Aldo’s line got a standing ovation at the event, according to Terry Hernandez, a Las Vegas event organizer who runs the Fashionista Social Club events at Lily Bar and Lounge in the Bellagio. Hernandez, who also invited Mencatto to do a fashion show at Lily, calls the designer “brilliant” and is an admirer of his dedication and perseverance.

“When you’ve got a talent, it can never be removed,” Hernandez said. “It speaks to one’s resilience. We went through a tough time with the economy. This was a time when people were struggling to find work and to keep their homes. To have someone come in at that time and pursue their dream, that alone is enough to inspire. This is clothing that comes out of pain and struggle. What it took to achieve his dream speaks to the triumph of human willpower. Aldo had it all and lost it all. Aldo knows pain and struggle, and to rebuild it all takes passion.”

Mencatto’s skills had not dulled, he only needed to find inspiration again after falling so far.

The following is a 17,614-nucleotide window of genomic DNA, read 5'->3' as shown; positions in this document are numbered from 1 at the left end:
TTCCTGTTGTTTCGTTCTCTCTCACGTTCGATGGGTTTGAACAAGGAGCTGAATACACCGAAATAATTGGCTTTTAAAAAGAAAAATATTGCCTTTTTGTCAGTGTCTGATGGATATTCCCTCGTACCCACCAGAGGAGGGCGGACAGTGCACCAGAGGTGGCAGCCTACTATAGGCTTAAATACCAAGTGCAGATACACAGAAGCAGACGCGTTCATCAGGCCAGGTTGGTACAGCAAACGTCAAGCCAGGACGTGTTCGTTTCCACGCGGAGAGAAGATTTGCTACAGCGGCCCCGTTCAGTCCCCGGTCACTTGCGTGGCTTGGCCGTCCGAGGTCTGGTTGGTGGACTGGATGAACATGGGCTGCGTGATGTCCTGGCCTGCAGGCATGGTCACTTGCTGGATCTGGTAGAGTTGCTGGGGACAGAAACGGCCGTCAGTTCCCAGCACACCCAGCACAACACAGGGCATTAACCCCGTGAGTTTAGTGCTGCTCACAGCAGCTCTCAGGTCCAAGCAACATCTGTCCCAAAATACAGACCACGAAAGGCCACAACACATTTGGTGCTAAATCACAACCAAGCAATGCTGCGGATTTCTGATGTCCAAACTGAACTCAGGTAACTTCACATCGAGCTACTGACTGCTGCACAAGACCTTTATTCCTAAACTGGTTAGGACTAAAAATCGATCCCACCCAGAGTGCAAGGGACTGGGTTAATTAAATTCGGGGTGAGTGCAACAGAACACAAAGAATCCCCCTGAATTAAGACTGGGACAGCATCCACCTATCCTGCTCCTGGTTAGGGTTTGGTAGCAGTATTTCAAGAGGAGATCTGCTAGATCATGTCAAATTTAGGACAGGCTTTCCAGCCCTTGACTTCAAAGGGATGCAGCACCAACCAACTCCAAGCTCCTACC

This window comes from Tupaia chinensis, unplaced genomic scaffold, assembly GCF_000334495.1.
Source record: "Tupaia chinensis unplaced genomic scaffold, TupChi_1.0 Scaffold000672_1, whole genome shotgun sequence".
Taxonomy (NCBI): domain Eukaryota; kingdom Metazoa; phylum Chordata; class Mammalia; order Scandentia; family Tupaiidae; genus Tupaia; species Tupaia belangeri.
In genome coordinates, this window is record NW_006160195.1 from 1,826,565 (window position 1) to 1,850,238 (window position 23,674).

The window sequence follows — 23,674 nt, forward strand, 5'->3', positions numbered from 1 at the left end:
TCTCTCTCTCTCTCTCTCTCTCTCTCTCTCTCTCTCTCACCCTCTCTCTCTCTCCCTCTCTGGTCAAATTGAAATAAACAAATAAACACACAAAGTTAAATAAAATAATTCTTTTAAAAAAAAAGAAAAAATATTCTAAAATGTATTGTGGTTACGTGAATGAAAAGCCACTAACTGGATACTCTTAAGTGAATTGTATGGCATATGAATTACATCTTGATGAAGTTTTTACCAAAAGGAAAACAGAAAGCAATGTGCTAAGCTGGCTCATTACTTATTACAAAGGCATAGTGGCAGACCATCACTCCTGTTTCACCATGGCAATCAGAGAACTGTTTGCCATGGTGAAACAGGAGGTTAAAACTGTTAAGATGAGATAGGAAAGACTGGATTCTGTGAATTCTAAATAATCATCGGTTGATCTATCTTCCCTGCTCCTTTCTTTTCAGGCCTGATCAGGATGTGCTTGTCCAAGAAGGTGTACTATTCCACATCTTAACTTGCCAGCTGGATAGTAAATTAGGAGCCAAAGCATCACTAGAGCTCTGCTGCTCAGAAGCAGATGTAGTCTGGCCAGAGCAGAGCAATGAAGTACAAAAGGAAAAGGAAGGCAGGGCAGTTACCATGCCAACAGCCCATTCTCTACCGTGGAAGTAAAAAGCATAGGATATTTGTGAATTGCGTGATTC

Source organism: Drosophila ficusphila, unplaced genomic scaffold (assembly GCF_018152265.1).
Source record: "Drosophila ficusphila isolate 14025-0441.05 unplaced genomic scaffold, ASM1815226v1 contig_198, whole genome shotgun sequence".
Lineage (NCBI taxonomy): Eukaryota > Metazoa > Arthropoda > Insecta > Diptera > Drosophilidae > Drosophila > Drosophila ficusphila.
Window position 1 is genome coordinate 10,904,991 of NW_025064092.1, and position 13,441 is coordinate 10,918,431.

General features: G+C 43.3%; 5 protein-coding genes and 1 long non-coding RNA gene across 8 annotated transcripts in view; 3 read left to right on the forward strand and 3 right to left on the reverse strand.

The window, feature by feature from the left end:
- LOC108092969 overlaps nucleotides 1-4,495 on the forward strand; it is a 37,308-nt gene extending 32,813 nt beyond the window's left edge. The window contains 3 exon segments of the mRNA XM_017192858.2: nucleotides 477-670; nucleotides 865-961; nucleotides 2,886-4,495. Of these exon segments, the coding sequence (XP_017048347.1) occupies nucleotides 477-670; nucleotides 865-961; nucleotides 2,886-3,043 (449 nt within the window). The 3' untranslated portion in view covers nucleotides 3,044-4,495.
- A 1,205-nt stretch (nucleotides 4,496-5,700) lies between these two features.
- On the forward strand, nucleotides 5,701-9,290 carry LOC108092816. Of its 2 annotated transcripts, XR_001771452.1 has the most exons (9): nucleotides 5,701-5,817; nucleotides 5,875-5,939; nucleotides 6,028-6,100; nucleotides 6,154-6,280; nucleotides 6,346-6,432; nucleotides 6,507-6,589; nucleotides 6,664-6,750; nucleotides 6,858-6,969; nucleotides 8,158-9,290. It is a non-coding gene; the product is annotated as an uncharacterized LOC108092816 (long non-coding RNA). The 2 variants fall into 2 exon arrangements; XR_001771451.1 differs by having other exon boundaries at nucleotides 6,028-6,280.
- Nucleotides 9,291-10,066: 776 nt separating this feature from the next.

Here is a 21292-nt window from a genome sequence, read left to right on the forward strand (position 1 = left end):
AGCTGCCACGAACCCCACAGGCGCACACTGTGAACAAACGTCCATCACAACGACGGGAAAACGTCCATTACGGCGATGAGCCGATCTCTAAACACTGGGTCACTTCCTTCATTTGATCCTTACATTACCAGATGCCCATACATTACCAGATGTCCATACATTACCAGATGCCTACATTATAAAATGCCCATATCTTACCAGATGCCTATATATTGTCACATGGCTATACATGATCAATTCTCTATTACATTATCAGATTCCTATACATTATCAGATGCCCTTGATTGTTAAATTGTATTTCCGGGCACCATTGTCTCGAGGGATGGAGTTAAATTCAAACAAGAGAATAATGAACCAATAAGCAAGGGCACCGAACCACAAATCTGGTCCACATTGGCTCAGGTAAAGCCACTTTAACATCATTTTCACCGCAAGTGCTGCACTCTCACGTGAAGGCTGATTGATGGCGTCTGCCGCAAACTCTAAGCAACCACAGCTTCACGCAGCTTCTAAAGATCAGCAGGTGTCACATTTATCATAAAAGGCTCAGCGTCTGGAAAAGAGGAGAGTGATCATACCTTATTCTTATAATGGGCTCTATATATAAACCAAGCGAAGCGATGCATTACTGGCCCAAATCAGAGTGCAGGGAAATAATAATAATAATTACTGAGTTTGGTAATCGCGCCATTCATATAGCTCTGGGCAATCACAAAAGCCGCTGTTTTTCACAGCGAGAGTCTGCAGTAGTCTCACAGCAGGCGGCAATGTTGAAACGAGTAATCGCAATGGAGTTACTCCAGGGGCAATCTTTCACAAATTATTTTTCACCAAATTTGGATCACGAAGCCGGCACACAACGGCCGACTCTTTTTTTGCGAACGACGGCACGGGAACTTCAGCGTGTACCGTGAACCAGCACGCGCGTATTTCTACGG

“Aldo knows what women want,” said Roni Taylor, a model who swears by Mencatto’s designs. “He knows the materials we want, he knows how to make it sexy, and he understands the female form. Some designers don’t even think about what is comfortable, they pick a fabric because it looks good. Aldo thinks of everything, and you feel great in his clothes.”

Business is taking off for Mencatto, and he is busier than ever, but he continues to work as a night manager at Marilyn’s Cafe, pouring every extra dollar into his designs.

And he hasn’t lost his faith in humanity.

“Yes, I still trust people the same way, even though it’s why I lost everything in Brazil,” he said. “I don’t want to live my life that way. Life is hard when you can’t trust people.”

While there is no shop in Las Vegas currently carrying his clothes, he said stores in Miami, Brazil, Italy and parts of Africa already have his clothes on racks.

Mencatto’s name is again on the lips of retail fashion buyers, but he still sees a long path ahead of him and he has no plans of leaving his job at the cafe.

He is currently working on his spring catalog, which he hopes to launch in March 2013. Next, he’d like to find a studio and showroom space where he can work on his designs, keep his equipment and meet with retailers.

Mencatto met his wife at Denny’s, where she works as a manager. They bought their “dream house,” and now that he is married and is a permanent resident, he is working toward U.S. citizenship.

“I have a beautiful life here. This is my home now, Las Vegas,” Mencatto said. “I don’t want to just be successful again, make money, and then go back to Brazil. No, this is my home.”